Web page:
> p3 := RootOf((64*gamma^2*sigma__d1^2*sigma__d2^6*sigma__v^2 + 64*gamma^2*sigma__d2^8*sigma__v^2 + 512*sigma__d2^6)*_Z^10 - 2*gamma^6*sigma__d1^2*sigma__v^6 - 8*gamma^5*sigma__d1^2*sigma__v^5*_Z + (-3*gamma^6*sigma__d1^4*sigma__v^6 - 3*gamma^6*sigma__d1^2*sigma__d2^2*sigma__v^6 + 24*gamma^4*sigma__d2^2*sigma__v^4)*_Z^2 + (-12*gamma^5*sigma__d1^4*sigma__v^5 - 52*gamma^5*sigma__d1^2*sigma__d2^2*sigma__v^5 - 48*gamma^5*sigma__d2^4*sigma__v^5 + 32*gamma^3*sigma__d1^2*sigma__v^3 + 160*gamma^3*sigma__d2^2*sigma__v^3)*_Z^3 + (12*gamma^6*sigma__d1^4*sigma__d2^2*sigma__v^6 + 36*gamma^6*sigma__d1^2*sigma__d2^4*sigma__v^6 + 24*gamma^6*sigma__d2^6*sigma__v^6 - 12*gamma^4*sigma__d1^4*sigma__v^4 - 216*gamma^4*sigma__d1^2*sigma__d2^2*sigma__v^4 - 412*gamma^4*sigma__d2^4*sigma__v^4 + 32*gamma^2*sigma__d1^2*sigma__v^2 + 384*gamma^2*sigma__d2^2*sigma__v^2)*_Z^4 + (32*gamma^5*sigma__d1^4*sigma__d2^2*sigma__v^5 + 224*gamma^5*sigma__d1^2*sigma__d2^4*sigma__v^5 + 248*gamma^5*sigma__d2^6*sigma__v^5 - 336*gamma^3*sigma__d1^2*sigma__d2^2*sigma__v^3 - 1392*gamma^3*sigma__d2^4*sigma__v^3 + 384*gamma*sigma__d2^2*sigma__v)*_Z^5 + (4*gamma^6*sigma__d1^6*sigma__d2^2*sigma__v^6 + 16*gamma^6*sigma__d1^4*sigma__d2^4*sigma__v^6 + 16*gamma^6*sigma__d1^2*sigma__d2^6*sigma__v^6 + 4*gamma^6*sigma__d2^8*sigma__v^6 + 16*gamma^4*sigma__d1^4*sigma__d2^2*sigma__v^4 + 512*gamma^4*sigma__d1^2*sigma__d2^4*sigma__v^4 + 1072*gamma^4*sigma__d2^6*sigma__v^4 - 176*gamma^2*sigma__d1^2*sigma__d2^2*sigma__v^2 - 2288*gamma^2*sigma__d2^4*sigma__v^2 + 128*sigma__d2^2)*_Z^6 + (48*gamma^5*sigma__d1^4*sigma__d2^4*sigma__v^5 + 96*gamma^5*sigma__d1^2*sigma__d2^6*sigma__v^5 + 32*gamma^5*sigma__d2^8*sigma__v^5 + 512*gamma^3*sigma__d1^2*sigma__d2^4*sigma__v^3 + 2464*gamma^3*sigma__d2^6*sigma__v^3 - 1792*gamma*sigma__d2^4*sigma__v)*_Z^7 + (32*gamma^4*sigma__d1^4*sigma__d2^4*sigma__v^4 + 208*gamma^4*sigma__d1^2*sigma__d2^6*sigma__v^4 + 96*gamma^4*sigma__d2^8*sigma__v^4 + 192*gamma^2*sigma__d1^2*sigma__d2^4*sigma__v^2 + 3136*gamma^2*sigma__d2^6*sigma__v^2 - 512*sigma__d2^4)*_Z^8 + (192*gamma^3*sigma__d1^2*sigma__d2^6*sigma__v^3 + 128*gamma^3*sigma__d2^8*sigma__v^3 + 2048*gamma*sigma__d2^6*sigma__v)*_Z^9):

First write the polynomial with variable lambda, and normalize so one of the terms is 1 (arbitrarily take the first one)

 > p:=expand(subs(_Z=lambda,op(p3))): pnorm:=expand(%/op(1,%));

So all the other terms must now be dimensionless. We use the automated non-dimensionalization procedure of E. Hubert, G, Labahn, Found Comput Math 13 (2013) 479–516, doi:10.1007/s10208-013-9165-9. See also https://youtu.be/Nl2FBAbU1pE

 > terms:=[op(2..-1,pnorm)]: allvars:=[indets(p3,name)[],lambda]; #lambda as a true variable is last. A simpler result may occur if the ones to eliminate are first nvars:=nops(allvars); nterms:=nops(terms)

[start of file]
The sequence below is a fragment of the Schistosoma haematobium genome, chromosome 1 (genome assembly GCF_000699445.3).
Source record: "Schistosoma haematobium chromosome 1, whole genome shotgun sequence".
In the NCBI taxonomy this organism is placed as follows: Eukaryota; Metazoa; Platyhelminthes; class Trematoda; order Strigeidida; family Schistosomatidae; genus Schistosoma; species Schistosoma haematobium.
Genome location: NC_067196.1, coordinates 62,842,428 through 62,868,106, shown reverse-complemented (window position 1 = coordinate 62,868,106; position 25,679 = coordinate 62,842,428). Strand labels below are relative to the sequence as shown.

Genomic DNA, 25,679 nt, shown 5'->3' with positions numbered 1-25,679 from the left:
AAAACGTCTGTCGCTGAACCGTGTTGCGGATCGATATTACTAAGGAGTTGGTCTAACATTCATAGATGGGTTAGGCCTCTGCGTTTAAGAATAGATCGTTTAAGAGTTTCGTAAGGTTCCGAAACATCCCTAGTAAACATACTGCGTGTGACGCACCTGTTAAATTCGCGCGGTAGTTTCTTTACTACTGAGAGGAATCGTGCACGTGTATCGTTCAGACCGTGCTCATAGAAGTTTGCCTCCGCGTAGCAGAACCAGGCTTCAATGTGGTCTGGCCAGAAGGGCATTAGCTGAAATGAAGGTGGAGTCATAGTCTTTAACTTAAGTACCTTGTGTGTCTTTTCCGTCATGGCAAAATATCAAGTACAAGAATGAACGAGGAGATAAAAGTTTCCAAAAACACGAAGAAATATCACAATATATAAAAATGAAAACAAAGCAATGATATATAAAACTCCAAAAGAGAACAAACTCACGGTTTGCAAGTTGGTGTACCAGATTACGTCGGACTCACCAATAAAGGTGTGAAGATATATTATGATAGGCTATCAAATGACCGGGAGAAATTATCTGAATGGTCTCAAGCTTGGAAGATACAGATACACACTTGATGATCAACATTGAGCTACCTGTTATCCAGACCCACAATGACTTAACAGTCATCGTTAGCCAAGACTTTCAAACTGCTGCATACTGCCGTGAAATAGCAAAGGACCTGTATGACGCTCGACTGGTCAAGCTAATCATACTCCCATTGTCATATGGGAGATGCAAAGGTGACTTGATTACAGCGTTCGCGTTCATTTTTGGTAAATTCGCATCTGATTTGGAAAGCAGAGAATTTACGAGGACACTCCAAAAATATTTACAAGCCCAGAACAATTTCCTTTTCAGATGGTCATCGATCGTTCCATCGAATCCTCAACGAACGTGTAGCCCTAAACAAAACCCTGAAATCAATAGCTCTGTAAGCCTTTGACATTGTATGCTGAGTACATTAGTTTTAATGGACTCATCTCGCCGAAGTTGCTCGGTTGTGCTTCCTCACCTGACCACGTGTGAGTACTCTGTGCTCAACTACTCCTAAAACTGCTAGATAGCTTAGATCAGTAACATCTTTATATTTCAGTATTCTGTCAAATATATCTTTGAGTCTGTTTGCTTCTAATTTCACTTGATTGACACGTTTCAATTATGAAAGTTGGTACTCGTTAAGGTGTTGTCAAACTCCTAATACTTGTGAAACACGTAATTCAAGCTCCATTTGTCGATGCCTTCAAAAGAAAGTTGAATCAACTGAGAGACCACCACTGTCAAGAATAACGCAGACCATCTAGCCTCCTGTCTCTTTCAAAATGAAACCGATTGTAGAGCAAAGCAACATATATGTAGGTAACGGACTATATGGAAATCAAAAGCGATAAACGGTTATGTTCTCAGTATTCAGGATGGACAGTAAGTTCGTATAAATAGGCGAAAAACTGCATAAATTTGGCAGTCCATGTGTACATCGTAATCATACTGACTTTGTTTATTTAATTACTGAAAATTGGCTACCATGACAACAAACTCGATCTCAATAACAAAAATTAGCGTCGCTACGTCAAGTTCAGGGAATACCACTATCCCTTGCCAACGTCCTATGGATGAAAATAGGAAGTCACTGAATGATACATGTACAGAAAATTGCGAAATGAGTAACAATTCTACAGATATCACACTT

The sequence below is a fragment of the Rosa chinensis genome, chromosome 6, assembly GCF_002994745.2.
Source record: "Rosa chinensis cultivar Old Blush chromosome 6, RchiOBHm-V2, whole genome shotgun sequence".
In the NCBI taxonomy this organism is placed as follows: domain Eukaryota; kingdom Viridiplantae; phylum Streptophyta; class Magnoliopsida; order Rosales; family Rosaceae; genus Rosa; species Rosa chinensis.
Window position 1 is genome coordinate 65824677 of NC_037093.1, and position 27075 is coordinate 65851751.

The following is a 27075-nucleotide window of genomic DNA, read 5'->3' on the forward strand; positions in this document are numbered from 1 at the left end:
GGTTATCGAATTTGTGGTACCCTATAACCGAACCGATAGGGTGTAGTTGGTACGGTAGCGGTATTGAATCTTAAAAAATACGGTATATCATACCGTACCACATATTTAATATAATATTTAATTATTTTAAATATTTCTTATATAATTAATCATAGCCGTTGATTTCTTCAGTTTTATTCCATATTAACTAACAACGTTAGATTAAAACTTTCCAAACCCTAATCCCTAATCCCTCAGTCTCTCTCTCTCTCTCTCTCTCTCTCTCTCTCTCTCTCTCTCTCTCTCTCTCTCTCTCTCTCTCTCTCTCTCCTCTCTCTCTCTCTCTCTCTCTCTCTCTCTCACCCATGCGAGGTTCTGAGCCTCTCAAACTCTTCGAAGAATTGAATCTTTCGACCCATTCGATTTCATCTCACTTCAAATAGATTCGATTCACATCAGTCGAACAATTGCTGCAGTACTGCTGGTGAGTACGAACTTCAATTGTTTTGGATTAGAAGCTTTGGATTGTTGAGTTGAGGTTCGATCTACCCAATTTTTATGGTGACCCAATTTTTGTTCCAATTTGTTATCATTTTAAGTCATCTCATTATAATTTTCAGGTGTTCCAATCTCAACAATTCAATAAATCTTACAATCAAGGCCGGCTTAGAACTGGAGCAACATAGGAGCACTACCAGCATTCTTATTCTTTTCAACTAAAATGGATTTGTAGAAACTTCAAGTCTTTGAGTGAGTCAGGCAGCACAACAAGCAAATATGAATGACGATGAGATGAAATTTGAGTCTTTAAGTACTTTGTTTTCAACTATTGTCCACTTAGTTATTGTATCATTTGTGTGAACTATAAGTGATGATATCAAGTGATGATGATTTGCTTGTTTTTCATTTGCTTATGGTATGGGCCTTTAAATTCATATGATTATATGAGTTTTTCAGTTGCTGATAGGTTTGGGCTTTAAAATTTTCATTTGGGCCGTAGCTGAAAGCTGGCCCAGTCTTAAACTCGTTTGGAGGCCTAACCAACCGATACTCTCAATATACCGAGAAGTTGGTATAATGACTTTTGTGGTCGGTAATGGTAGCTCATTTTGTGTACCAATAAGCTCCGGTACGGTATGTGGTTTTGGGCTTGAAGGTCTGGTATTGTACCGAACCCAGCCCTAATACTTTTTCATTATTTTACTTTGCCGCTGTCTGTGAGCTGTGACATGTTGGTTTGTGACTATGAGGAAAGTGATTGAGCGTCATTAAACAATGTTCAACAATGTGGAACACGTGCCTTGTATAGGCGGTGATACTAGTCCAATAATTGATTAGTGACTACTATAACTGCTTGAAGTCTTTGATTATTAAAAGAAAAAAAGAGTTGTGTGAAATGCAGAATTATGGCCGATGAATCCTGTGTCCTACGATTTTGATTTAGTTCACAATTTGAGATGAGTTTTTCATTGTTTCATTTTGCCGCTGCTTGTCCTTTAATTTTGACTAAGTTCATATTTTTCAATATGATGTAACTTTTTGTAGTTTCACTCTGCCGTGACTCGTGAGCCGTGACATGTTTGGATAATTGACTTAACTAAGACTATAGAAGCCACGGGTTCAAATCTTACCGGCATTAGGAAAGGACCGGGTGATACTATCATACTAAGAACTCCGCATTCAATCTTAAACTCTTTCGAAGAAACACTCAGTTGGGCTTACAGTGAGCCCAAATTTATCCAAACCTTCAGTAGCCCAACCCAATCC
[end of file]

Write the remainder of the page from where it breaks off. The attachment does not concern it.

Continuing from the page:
Matrix K contains the exponents of the variables in each term. It has 5 rows but rank 3, so we can eliminate 5 - 3 = 2 variables.

By default these are the first 2 in allvars, so rearrange allvars if you want a different result.

 > K := Matrix(nvars, nterms, (i, j) -> diff(terms[j], allvars[i])*allvars[i]/terms[j]); r1 := Rank(K);

Hubert's matrix A has full row rank, equal to the number of variables to eliminate

 > H, U := HermiteForm(K, output = ['H', 'U'], method = 'integer'): Determinant(U): A := U[-nvars + r1 .. -1, .. ]; A . K: # should be zero rA := Rank(A);

Calculate matrix W. Procedure ColumnHermiteForm is in startup code

 > HA, V := ColumnHermiteForm(A): W := V^(-1):
 > Vi := V[.., 1 .. rA]: Vn := V[.., -nvars + rA .. -1]: Wu := W[1 .. rA, ..]: Wd := W[-nvars + rA .. -1, ..]:
 > nondims := table(): nondimvars := table(): for i to nvars - rA do     nondimvars[i] := cat(allvars[i + rA], __new);     nondims[i] := nondimvars[i] = mul(`^`~(allvars, V[ .. , i + rA])); end do: nondimvars := convert(nondimvars, list); nondims := convert(nondims, list);

 > rewrites := table(): for i to nvars do     rewrites[i] := allvars[i] = mul(`^`~(nondimvars, Wd[ .. , i])); end do: rewrites := convert(rewrites, list);

So the non-dimensionalized p is

 > newsys := subs(rewrites, p);

The naming here is not optimal. sigma__v__new is similar to Gamma previously but with sigma__d1 instead of sigma__d, so Gamma or maybe Gamma_1; lambda__new should be Lamba, and the ratio sigma__d2/sigma__d1 could be some other capital Greek letter, say Psi
So the new Lambda is

 > newnames:={sigma__d2__new = Psi, sigma__v__new=Gamma}; Lambda := RootOf(eval(newsys,newnames),lambda__new);

Find how to write the old variables in terms of the new ones, and directly use eval as a check. We only need to eval for the variables that we are not eliminating; the others will automatically disappear

 > map(lhs,remove(x->rhs(x)=1,rewrites)): OldToNew := eval(solve(nondims,%)[],newnames); sigma__d1^4*simplify(eval(p, OldToNew)): # may need to scale to get rid of last of the old variables RootOf(%,lambda__new): %-Lambda; # should be zero